Texas now and then

This week in the Hill Country


The Hideout Theatre, 617 Congress Ave.; August 5, Time: 7:30 PM

20 improvisers are assigned a secret number between 1 and 10 before the show. As the show progresses, each time a number is called, the 2 improvisers with that number go onto the stage and perform together, having no idea who they will be paired with before they greet each other onstage. The lights go down, and BAM! COMEDY!


Bastrop State Park,  3005 Hwy. 21 East; August 6, 8:30 AM

Lend a hand and become a part of the Lost Pines Trail Crew! Together, we’re continuing a legacy and giving the trails a little TLC! We’ll teach you how to build a trail, how to stop the soil from eroding away, and other skills that you can even use at your own home!

Yesterday’s News

1825    Rosalie Priour, pioneer, merchant, and autobiographer, was born on in Ballymoney, Wexford County, Ireland. She sailed to Texas with her parents in 1834. Her father died of cholera the day they landed. The widow and her two daughters lived in Refugio. They fled the revolution, living in Mobile, where Rosalie married a French gardener. After the Mexican War, the Priours moved to Corpus Christi, where Rosalie and her mother began a mercantile business. They corresponded with agents and lawyers in Mobile and New Orleans, often in French. Rosalie had 10 children, 8 of whom survived to adulthood. Late in life Mrs. Priour wrote three drafts of an autobiography that narrated her life up to the end of the Civil War. She died on August 24, 1903, in Corpus Christi.

1866    German immigrant August Scholz opened a new saloon and beer garden in his property at 1607
scholzScholz’s business thrived as a center of German immigrant culture in Austin and benefitted from Austin’s rapid growth in the 1870s. With the arrival of the Houston and Texas Central Railway in 1871, Austin became a commercial hub, and the population more than doubled between 1870 and 1875. German merchants, professionals, and skilled laborers were drawn to the new opportunities in the city, with German-born residents making up more than 7 percent of the population in 1875. In 1885 Besserer and Hermann Lueschow took over the management of Scholz Garten. August Scholz, affectionately known as “Papa Scholz,” died in 1891, and ownership of the business passed to his stepson Theodor Reisner. In 1893 the business was sold to the Lemp Brewing Company of St. Louis. In 1901 Scholz Garten became the exclusive meeting place of the Austin Saengerrunde, the last surviving German singing club in the city. The club leased the property beginning in 1904, and in 1908 they purchased it and tore down the old meeting hall on the south side of the property and erected a new hall that remains today. The current bowling alley was also built by the Saengerrunde after their purchase of the property. The Saengerrunde signed a lease with local restaurateur Tom Davis. Davis continued to operate Scholz Garten in 2016.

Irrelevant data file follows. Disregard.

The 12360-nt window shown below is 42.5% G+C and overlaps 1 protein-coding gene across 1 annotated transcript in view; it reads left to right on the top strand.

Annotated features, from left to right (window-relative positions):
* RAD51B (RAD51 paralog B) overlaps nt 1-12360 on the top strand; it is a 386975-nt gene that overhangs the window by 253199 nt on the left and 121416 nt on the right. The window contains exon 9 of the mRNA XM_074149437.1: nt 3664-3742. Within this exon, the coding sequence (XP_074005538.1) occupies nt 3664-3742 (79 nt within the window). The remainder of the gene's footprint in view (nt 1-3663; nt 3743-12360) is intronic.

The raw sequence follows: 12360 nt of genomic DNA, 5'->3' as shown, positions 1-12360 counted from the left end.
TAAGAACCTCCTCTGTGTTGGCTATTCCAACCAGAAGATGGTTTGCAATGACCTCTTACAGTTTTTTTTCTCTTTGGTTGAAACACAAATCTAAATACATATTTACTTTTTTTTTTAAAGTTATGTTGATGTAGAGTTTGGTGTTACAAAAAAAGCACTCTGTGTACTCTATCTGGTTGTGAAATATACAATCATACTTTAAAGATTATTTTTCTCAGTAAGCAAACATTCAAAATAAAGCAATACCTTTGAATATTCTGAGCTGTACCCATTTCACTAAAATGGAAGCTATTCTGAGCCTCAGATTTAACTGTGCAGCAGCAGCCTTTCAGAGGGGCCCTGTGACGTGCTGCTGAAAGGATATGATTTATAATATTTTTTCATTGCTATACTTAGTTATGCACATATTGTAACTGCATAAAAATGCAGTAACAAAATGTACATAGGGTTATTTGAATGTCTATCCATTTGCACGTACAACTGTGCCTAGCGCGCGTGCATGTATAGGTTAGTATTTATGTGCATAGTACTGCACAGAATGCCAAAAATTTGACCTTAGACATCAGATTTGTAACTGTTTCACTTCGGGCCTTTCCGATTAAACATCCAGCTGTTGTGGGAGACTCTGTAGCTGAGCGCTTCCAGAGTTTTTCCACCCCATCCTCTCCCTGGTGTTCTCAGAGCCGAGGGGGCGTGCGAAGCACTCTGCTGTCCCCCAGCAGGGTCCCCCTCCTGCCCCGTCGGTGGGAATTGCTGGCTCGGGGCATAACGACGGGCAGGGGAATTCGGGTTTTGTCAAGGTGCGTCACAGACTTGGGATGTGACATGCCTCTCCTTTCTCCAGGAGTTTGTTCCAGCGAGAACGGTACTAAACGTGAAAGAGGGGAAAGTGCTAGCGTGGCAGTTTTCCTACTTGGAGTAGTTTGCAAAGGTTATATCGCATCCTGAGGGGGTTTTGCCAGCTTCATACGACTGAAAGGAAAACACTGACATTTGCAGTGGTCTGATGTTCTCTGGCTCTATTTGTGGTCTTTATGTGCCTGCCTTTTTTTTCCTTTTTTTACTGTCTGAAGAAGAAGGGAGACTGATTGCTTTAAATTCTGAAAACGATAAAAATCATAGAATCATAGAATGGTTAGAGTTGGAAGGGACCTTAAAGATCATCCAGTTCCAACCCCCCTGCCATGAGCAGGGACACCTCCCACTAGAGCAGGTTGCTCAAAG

Categories: Texas series

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